Hot on the heels of such passionately debated legislation as the Directive on Copyright in the Digital Single Market and the General Data Protection Regulation, the EU has taken on its next big challenge in the world of technology: Artificial Intelligence. With the drafting of the “Artificial Intelligence Act” (April 2021), the European Commission has made its first attempt at comprehensively regulating the expansive world of AI. Whilst the draft legislation extensively addresses the regulation and classification of AI technology, it does not mention another area of concern regarding Artificial Intelligence, namely intellectual property rights.
Identifying IP rights as a major issue, the EU Parliament adopted a resolution on IP rights for the development of AI technologies in October 2020. In it, the Parliament called upon the Commission to ensure a high level protection of intellectual property rights when regulating AI. Despite the report being forwarded to the Commission well before it finalized its proposal for the “Artificial Intelligence Act”, the protection of intellectual property rights is not mentioned in the draft legislation. Merely an Annex published alongside it briefly mentions the challenges of protecting intellectual property rights in connection with AI-assisted outputs. It vaguely states that the EU’s IP framework is “broadly suitable” for addressing such challenges, without mentioning examples, and sets the organization of stakeholder dialogue as a goal for 2021 to tackle the remaining need for improvement and further harmonization. So far, no further information regarding any stakeholder dialogue has been published.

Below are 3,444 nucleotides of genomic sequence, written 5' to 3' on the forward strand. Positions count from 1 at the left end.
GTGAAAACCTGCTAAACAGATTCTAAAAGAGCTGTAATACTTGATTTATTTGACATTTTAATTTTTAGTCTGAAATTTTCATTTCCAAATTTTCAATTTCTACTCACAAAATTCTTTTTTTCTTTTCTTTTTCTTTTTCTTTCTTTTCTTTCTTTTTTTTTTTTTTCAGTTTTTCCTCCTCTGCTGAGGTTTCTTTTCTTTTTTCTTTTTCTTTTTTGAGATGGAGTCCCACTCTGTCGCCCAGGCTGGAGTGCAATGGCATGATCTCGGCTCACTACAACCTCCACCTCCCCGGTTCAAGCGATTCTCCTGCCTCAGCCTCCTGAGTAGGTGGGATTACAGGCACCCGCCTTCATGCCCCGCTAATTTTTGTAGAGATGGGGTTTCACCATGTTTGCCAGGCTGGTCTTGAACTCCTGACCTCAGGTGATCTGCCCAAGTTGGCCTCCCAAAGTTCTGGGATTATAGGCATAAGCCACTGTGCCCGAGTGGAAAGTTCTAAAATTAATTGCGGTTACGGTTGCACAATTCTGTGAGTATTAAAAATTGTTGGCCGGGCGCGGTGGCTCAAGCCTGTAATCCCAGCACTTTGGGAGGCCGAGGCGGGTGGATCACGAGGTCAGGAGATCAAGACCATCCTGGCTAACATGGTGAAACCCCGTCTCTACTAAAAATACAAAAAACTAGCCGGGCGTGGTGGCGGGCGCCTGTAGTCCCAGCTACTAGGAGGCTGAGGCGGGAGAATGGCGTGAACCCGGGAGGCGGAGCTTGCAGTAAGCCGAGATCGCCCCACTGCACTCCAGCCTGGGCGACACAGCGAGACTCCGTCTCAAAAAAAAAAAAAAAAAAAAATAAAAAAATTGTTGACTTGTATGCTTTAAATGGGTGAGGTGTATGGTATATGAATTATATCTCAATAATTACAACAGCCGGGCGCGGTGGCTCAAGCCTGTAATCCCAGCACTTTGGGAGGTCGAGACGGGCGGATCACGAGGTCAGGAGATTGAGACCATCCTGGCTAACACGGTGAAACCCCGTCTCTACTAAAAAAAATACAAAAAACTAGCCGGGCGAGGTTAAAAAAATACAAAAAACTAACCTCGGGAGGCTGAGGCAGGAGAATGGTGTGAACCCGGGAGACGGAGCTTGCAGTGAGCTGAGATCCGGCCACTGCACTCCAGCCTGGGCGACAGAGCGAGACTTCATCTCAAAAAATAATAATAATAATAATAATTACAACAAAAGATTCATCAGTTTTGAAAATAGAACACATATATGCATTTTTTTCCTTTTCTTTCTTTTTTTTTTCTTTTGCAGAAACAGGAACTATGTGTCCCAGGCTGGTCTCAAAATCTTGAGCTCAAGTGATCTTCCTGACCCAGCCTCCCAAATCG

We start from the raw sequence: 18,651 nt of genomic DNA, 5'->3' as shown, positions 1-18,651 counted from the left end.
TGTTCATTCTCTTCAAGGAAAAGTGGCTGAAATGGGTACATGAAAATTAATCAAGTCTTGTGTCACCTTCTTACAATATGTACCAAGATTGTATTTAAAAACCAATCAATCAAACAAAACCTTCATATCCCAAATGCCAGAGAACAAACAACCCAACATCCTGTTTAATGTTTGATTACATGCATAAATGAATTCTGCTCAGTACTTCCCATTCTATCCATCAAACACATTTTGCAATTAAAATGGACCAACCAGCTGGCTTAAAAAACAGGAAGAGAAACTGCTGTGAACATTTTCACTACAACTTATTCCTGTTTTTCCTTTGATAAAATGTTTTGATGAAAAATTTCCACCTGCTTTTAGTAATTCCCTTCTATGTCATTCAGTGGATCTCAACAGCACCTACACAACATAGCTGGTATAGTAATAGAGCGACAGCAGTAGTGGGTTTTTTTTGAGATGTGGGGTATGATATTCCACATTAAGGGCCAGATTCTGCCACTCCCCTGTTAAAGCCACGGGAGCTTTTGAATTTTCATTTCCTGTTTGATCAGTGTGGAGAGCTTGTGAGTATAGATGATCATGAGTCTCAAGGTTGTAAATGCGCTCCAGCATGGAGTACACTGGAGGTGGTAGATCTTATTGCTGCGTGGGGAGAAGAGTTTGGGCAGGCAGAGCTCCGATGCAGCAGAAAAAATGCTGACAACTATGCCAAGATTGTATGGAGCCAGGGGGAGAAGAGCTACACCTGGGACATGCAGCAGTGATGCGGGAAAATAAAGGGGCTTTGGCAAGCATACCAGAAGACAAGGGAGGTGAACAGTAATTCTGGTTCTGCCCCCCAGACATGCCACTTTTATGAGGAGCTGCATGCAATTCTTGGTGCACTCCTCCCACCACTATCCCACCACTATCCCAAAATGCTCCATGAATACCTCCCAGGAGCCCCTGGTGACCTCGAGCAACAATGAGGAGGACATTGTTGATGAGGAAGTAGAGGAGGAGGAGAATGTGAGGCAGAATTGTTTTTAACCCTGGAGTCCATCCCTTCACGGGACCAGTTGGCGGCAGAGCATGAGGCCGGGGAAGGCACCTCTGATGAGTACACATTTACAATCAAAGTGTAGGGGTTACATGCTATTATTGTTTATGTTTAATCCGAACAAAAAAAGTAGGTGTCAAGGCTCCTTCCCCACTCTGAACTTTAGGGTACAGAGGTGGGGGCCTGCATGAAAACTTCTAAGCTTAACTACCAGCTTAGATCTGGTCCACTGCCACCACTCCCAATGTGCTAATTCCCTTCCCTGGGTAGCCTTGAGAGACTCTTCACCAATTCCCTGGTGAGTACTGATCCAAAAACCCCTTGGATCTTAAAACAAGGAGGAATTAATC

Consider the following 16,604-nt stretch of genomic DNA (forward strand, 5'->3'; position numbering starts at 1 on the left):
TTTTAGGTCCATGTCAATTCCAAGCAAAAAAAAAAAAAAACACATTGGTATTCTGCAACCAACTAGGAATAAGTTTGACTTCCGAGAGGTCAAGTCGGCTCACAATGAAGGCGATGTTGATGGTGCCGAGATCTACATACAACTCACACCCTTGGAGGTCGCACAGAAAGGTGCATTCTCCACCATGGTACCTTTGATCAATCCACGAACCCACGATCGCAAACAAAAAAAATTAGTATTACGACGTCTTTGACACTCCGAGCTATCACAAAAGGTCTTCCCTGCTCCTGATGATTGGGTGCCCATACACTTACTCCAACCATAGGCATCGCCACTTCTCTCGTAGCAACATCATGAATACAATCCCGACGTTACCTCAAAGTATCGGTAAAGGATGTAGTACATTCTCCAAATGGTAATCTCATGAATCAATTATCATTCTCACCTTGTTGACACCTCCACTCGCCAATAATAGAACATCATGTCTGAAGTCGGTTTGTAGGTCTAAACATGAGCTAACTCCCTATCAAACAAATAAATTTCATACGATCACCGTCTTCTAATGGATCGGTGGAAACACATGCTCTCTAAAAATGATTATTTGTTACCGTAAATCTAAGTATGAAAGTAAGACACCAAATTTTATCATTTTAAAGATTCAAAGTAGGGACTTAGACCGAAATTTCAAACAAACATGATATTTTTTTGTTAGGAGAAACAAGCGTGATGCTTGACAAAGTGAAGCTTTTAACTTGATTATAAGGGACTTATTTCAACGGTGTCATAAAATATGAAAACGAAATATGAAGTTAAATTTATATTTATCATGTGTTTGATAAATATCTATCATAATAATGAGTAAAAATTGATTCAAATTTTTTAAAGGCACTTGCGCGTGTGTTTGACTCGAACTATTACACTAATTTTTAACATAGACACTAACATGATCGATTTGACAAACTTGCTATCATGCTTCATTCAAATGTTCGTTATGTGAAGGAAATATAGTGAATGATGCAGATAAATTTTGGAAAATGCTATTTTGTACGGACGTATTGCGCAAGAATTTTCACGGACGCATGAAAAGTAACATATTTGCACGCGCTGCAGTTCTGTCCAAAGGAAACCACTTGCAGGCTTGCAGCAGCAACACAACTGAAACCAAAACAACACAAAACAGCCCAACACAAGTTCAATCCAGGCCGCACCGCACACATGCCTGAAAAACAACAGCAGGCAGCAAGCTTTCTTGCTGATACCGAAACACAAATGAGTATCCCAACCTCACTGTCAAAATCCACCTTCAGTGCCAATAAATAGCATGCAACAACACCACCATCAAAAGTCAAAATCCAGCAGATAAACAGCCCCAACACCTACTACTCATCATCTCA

AI and Trademarks
Whether the EU’s IP framework is indeed “broadly suitable” for dealing with issues surrounding AI and IP is questionable at best. EU trademark law has its basis in the concept of human perception and the proclivity of average consumers to confuse similar signs. Trademark law protects brands from being exploited by others attempting to take advantage of the average consumer’s ability to only imperfectly recollect the details of brands.
However, the introduction of artificial intelligence into the purchasing process could very well require us to rethink these basic concepts on which trademark law is founded. Consumers are increasingly turning to AI assistants and other “smart” products to aid them in their decisions, even going so far as to leave the ultimate selection of products entirely up to the AI (e.g. smart refrigerators). Unlike humans, AI assistants and other “smart” products have perfect recollection. Similarities between signs are therefore much less likely to confuse them, if the term “confusion” is even applicable to machines and algorithms. The more indirect the interaction between consumer and brand becomes, the less fitting the concepts of “average consumers” and “likelihood of confusion” seem to sufficiently protect trademarks.
AI and Copyright
Conversely, how do we treat intellectual property created by an AI? In recent years, the world has been astounded by the feats achieved by artificial intelligence; from composing symphonies to creating copies of paintings so exquisite, even experts could hardly tell them apart from the originals. Despite these extraordinary achievements, copyrights are generally only afforded to original human-made creations. Yet, if the AI cannot obtain the rights to its creations, then who do they belong to; the rights holder of the AI or the public domain? Could one draw a parallel to the concept of process patents, where a form of derivative copyright arises in the owner of the rights to the AI?
It is evident from these questions that current EU IP law is neither sufficiently clear, nor “broadly suitable” when it comes to addressing the challenges posed by artificial intelligence. It now remains to be seen how the EU Parliament will react to the disregard of their resolution and whether the protection of IP rights will become a focal point as the draft regulation is refined.